The input lever displacement controls the PFCU electrical resolvers and the manual flight controls via the Auto Pilot force limiter.

 

In the AP1 mode, the relay jack monitoring system is supplied and opens the blue electro-valve.

 

When the system detects a fault during flight phase, it automatically closes the blue electro-valve and trips AP1.

 

The input Lever is again locked on to the spool-valves thus re- establishing manual control. If the pilot wishes to continue his flight in Auto Pilot (AP), he must switch on AP2, which functions in the same way as API but using the Green hydraulic system.

 

The Roll Control of Concorde

When Concorde’s elevons are deflected differentially they provide the roll control for Concorde, which then causes the aircraft to behave in a similar way to that of a traditional aircraft’s ailerons, which are seen in the animation below, which illustrates roll control.

 

The animation above is not of Concorde, but details a roll axis, which  lies along the aircraft centreline. A roll motion is an up and down movement of the wings of the aircraft as shown in this animation.

 

Manual Control

 

The controls transmit their movement by cables, levers and rods through the artificial feel (AF) to the following:

 

(1) The electrical resolvers of the elevon PFCU’s.

 

(2) The control lever of the relay jack which drives the PFCU mechanical controls.

 

There is a trim wheel, which is mounted on the centre console in the flight deck compartment, and operates the PFCU control resolvers and the relay jack without altering the artificial feel.

 

The relative elevon deflections are obtained by electrical control, via the resolvers and by mechanised control via a mechanical, system called a mixing unit.

 

Automatic pilot

 

Concorde is fitted with two automatic pilot systems (AP1 and AP2). These two systems are independent and electrically control the relay jack which, by an auto pilot force limiter drives the PFCU electrical control resolvers, the PFCU mechanical control linkage and the Captain’s controls.

 

The operation of Roll Control on Concorde

Electrical Control of PFCU’s

 

After leaving the resolvers, the control of the PFCUs is divided into two channels. The Blue channel and the Green channel, the Blue channel takes priority.

Each PFCU, comprises of a body which is mechanically linked to the elevons and is moved by two jacks in tandem which are attached to the aircraft structure.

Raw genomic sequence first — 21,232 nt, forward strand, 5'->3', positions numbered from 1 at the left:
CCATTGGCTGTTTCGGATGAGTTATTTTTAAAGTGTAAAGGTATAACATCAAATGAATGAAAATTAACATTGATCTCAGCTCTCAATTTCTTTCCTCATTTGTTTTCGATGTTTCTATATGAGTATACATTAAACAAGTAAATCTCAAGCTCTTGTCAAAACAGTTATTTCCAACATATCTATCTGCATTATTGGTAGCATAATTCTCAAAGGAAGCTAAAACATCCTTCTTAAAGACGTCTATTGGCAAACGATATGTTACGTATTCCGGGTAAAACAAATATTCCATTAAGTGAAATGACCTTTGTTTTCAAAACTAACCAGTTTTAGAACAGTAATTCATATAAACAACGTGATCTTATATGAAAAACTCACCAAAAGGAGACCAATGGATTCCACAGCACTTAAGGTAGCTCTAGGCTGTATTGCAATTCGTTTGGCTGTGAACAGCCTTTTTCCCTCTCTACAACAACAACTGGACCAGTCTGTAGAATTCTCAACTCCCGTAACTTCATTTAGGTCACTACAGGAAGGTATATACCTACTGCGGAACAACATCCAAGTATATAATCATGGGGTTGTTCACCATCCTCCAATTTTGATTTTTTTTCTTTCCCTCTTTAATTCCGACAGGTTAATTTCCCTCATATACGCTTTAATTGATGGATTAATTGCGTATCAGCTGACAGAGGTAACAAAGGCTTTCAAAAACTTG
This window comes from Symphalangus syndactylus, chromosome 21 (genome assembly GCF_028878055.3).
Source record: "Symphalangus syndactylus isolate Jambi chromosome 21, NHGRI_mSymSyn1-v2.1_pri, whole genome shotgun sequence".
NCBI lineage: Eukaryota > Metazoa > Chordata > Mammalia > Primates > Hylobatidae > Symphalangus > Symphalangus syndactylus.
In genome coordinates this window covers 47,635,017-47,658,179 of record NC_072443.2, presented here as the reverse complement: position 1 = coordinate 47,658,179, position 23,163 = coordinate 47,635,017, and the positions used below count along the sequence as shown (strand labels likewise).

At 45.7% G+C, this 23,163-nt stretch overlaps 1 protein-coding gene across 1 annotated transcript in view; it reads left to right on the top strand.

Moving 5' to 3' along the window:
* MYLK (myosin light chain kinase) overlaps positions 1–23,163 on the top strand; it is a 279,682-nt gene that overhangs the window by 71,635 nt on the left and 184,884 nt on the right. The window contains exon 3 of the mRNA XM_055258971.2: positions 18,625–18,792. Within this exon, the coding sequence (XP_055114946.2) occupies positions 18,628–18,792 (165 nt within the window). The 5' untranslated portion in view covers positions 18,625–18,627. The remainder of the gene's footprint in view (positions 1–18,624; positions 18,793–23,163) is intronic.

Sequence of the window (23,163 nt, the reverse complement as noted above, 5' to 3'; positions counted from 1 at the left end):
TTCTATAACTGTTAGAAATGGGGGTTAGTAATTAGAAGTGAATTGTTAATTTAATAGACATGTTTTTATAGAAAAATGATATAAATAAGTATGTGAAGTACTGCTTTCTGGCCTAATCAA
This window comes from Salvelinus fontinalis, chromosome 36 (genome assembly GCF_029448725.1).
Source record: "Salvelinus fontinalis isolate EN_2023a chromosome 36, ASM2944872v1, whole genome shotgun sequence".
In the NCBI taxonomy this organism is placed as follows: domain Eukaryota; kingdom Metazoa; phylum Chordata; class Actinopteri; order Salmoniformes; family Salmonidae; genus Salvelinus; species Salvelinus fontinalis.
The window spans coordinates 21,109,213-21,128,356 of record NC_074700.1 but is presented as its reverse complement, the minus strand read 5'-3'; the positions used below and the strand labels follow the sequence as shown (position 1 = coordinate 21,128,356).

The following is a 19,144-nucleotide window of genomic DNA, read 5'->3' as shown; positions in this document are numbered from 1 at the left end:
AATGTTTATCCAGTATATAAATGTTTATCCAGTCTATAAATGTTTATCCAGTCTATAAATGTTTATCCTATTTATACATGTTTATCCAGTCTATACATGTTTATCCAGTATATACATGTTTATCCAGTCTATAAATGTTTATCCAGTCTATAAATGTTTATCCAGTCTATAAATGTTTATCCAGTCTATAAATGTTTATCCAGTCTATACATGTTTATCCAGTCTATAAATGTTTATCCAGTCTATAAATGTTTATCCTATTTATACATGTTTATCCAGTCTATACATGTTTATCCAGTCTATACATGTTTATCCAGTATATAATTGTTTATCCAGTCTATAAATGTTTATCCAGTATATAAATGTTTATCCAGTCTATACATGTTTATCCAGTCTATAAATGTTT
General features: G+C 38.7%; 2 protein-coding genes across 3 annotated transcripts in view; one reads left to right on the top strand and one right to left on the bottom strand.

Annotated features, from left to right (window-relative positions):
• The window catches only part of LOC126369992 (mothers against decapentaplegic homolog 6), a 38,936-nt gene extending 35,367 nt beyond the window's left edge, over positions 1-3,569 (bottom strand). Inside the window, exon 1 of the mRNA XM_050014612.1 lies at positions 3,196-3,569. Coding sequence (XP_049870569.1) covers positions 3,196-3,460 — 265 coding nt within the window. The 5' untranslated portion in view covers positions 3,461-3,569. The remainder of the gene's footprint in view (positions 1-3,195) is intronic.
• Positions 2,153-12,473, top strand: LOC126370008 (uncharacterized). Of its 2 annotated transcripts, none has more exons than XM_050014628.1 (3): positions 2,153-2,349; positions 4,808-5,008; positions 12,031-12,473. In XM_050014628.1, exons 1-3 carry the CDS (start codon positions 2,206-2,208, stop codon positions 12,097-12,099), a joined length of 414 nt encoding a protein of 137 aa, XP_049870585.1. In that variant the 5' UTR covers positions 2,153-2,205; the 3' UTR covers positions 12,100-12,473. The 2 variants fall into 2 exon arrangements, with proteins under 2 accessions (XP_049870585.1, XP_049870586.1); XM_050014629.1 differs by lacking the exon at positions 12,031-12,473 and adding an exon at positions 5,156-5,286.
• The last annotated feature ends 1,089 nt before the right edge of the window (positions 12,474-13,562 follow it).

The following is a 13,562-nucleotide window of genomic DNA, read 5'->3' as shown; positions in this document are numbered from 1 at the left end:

Each half of the PFCU body contains an electrically controlled spool-valve which is associated with a servo-valve and an electro-valve.

The hydraulic pressure in each half of the body is controlled by the spool-valve and the electro-valve.

By analogy with the hydraulic system the components of each body-half are which supplies them, termed Blue if they use the BLUE system and Green if they use the GREEN system.

If nothing abnormal is disclosed by the electrical monitoring system, the Blue electro-valve opens and pressure is admitted to the Blue servo-valve. The Green electro-valve remains closed.

Electrical signals which are transmitted by the Blue channel control the proportional opening of the servo-valve.

The signal regulated servo-valve receives the hydraulic pressure admitted by the electro-valve.

The regulated pressure displaces the Blue spool-valve which because of the mechanical linkage moves the Green spool-valve.

The Blue and Green hydraulic pressures at the spool valves are directed to the annular section of the jacks and the PFCU body then moves in the same direction as the spool valves. The movement stops when the PFCU finds a position of rest relative to the new position of the spool-valves thus blocking the hydraulic pressure inlet ports.

The Monitoring System

The Blue and Green electro-valves are controlled by an electronic monitoring system.

During normal control, when this system detects a fault during the flight phase, it automatically closes the Blue electro-valve and opens the Green electro-valve.

The Green servo-valve is then controlled by the Green electrical channel and activates the Green spool-valve.

If the monitoring system detects a new fault, it closes the Green electro-valve and an internal hydraulic system in the PFCU then locks the spool-valves mechanical control lever.

Mechanical Control

 

The relay jack, mechanically controlled by the flight controls, operates the PFCU spool-valves by means of cables, rods and relays.

 

Each relay jack comprises of a body attached to the PFCU spool-valve control linkages.